After almost 5 years we are still explaining to countless number of parents how our son died. When we're asked, "How many children do you have?" We answer, "We have two children, one has already gone to be with the Lord." They will say, "Oh, what happened, how did he die?" We tell them, "He died huffing." Then they ask, "Huffing, what is huffing?" 

I don't know how many people we've educated on the dangers of inhalants in the last five years. I never pass up the opportunity to tell them about my son and tell them how he died. 

You see, so many parents have never heard of huffing so they too have never warned their children about the dangers of inhalants. And they too could be caught off-guard just as we were. 

Since Ricky's death, year after year, we hear from parents all across the United States and continue reading the tragic headlines with stories, many times, identical to ours. Parents left dealing with the loss of a child to a killer they had never even heard of. A good kid, a loving home, and no warning signs. Another mama cries, "I didn't know to warn him, I didn't know to warn her."

Young people don't realize that using any inhalant is like playing Russian roulette. You can die the 1st, the 10th, or even the 100th time you use. 

More than 1,000 people came to Ricky's funeral to pay their respects and offer support. My husband and I looked at every teenager and said, "Don't let this happen to you." Parent after parent said the same thing, "We've never heard of huffing either."

 Our hope and our prayer is to fight this killer that took our son's life and continues taking other precious lives. We hope to spare another family, maybe your family, from this nightmare. 

How many lives must be lost? 

This is our plea to all parents: 

  • Please heed our warning! 
  • You cannot assume your child would not experiment with inhalants. No parent has that luxury. 
  • You must become educated on the dangers of inhalants, learn the facts, know the statistics, before your child becomes a statistic. 
  • Talk with your kids before it's too late.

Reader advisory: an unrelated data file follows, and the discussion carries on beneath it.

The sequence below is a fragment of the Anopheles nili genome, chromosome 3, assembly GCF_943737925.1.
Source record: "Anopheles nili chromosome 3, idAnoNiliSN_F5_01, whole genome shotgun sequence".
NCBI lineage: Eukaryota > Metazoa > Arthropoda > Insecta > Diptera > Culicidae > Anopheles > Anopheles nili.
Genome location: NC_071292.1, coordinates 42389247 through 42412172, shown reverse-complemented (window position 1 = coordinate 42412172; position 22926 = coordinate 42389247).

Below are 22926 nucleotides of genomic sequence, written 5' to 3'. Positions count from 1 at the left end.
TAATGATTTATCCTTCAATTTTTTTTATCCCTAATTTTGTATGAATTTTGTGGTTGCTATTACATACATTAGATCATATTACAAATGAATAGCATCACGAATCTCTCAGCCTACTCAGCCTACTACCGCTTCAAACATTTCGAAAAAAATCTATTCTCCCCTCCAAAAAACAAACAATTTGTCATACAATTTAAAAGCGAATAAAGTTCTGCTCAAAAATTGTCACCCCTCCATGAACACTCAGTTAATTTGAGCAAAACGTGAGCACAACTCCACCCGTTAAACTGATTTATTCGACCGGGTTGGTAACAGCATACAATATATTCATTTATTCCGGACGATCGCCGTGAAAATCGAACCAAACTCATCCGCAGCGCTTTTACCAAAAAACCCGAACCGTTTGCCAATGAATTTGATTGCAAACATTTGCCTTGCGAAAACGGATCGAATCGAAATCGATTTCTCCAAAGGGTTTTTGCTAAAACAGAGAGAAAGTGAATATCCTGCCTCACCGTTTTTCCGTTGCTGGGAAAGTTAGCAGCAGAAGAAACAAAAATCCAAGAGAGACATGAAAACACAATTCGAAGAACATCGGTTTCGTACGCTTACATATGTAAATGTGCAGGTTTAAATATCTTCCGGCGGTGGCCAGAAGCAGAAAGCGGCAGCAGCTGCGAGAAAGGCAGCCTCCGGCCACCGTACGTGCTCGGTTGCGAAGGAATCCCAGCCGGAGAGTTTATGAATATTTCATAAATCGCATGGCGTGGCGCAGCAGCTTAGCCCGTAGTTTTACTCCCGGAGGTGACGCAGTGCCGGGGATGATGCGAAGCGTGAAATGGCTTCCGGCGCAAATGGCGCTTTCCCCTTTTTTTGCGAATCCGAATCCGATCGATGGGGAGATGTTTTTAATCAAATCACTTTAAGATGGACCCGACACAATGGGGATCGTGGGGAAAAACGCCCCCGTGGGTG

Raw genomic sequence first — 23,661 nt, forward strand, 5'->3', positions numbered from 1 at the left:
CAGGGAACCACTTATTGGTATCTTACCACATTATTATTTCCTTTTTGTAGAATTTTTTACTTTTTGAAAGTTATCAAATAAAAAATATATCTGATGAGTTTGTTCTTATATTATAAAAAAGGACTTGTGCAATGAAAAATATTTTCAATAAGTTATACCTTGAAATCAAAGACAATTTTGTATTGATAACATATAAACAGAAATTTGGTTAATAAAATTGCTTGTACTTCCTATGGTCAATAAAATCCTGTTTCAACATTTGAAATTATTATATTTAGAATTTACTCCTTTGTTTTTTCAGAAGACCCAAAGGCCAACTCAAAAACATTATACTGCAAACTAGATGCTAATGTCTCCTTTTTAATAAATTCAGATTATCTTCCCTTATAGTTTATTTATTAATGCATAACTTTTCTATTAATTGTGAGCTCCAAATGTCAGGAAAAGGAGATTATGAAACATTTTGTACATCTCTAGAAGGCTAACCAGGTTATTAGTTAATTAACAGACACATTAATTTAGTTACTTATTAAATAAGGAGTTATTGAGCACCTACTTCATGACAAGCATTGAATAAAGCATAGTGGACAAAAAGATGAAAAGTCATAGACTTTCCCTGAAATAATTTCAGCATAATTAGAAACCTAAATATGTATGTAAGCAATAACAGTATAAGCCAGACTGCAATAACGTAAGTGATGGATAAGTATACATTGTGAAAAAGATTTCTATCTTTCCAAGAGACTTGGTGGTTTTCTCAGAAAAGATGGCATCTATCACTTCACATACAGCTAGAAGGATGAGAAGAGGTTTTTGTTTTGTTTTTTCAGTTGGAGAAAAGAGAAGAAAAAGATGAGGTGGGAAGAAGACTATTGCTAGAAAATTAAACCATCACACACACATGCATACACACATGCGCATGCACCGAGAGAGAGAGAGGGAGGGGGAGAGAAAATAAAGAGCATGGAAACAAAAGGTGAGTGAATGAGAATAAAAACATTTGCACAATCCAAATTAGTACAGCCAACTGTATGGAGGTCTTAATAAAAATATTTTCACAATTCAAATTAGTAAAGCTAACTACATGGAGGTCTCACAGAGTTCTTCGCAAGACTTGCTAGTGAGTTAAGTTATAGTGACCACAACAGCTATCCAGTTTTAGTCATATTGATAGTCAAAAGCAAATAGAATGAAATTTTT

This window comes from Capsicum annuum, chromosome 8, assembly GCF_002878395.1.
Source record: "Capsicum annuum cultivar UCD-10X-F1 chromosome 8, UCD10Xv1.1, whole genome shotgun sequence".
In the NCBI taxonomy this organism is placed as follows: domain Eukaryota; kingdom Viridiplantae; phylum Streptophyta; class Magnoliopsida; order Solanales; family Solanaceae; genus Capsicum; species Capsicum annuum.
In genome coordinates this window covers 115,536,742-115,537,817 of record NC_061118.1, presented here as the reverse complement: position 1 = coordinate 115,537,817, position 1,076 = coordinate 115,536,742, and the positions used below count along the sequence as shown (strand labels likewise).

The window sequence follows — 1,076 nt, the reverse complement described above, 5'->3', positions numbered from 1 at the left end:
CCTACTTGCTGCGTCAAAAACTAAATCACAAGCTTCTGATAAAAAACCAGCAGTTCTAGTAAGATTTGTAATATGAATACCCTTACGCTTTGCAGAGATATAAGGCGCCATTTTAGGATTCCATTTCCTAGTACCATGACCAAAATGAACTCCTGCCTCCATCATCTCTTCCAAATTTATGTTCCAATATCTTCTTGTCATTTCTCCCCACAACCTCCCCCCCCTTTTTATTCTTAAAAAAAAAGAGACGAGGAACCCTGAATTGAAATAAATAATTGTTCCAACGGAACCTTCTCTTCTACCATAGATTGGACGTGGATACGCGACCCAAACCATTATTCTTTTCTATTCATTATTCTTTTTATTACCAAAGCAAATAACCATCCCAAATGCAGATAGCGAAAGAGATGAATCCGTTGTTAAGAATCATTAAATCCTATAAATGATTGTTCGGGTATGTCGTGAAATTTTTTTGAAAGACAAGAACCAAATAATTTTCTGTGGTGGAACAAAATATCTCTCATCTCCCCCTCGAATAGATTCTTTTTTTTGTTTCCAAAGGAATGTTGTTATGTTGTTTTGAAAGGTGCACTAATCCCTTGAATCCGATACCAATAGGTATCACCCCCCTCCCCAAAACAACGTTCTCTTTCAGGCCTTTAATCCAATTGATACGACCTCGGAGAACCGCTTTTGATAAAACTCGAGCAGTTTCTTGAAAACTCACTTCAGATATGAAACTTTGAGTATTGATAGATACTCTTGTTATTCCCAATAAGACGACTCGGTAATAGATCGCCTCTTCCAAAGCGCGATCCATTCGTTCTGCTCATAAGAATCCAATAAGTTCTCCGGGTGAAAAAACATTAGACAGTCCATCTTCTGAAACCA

Before I left Nashville I received a call from a lady in east Tennessee. She called our home, she was crying and she asked me if I would do her a favor. She asked me if I would take a message to Washington for her. 

She began telling me about her little 13-year old son who became addicted to huffing paint. She told me how for seven long years, she and her husband tried desperately to get help for him, taking him from one facility to another. Her son knew he needed help and he knew he couldn't kick this addiction on his own. The hospitals released him each time, and there was no help to be found for him anywhere. Finally, two years ago her son took his own life. The mother pleaded with me over the phone to share her message in Washington today about the need for treatment facilities that are educated on inhalant abusers and that are equipped to help people like her own son. I promised her I would. 

Well, you never expect to have to bury a health 16-year old. Ricky was so full of life, ambition, dreams, and goals and they were all wiped out because of one error in judgment, one wrong choice.

This careless act not only ended his life but also forever changed the lives of those who loved him most. 

Ricky was a son, a grandson, a brother, a cousin, a nephew, he was somebody's classmate, and he was somebody's best friend.

We face every day without our son. Every Christmas, every Father's Day, every Mother's Day, someone is missing….Missing, but never forgotten. 

Next month, April 24, Ricky would have turned 21 years old. Only God knows the potential that was snuffed out that summer afternoon almost 5 years ago.


Last Updated 05.20.2002 | Email Parenting IS Prevention | Privacy Policy